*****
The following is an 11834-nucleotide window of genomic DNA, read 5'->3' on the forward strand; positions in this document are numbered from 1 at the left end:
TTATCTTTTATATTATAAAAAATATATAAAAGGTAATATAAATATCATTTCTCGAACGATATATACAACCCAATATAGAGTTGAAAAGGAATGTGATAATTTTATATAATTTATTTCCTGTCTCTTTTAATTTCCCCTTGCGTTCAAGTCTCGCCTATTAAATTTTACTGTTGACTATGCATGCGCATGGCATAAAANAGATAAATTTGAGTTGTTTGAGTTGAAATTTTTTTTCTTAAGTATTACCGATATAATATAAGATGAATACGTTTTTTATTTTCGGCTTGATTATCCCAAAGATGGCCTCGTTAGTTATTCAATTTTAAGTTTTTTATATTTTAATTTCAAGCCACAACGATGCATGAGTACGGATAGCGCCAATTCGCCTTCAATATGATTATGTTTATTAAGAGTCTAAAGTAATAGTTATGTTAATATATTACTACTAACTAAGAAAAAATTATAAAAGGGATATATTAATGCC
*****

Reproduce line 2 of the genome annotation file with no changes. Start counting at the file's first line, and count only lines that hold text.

TTATCTTTTATATTATAAAAAATATATAAAAGGTAATATAAATATCATTTCTCGAACGATATATACAACCCAATATAGAGTTGAAAAGGAATGTGATAATTTTATATAATTTATTTCCTGTCTCTTTTAATTTCCCCTTGCGTTCAAGTCTCGCCTATTAAATTTTACTGTTGACTATGCATGCGCATGGCATAAAANAGATAAATTTGAGTTGTTTGAGTTGAAATTTTTTTTCTTAAGTATTACCGATATAATATAAGATGAATACGTTTTTTATTTTCGGCTTGATTATCCCAAAGATGGCCTCGTTAGTTATTCAATTTTAAGTTTTTTATATTTTAATTTCAAGCCACAACGATGCATGAGTACGGATAGCGCCAATTCGCCTTCAATATGATTATGTTTATTAAGAGTCTAAAGTAATAGTTATGTTAATATATTACTACTAACTAAGAAAAAATTATAAAAGGGATATATTAATGCC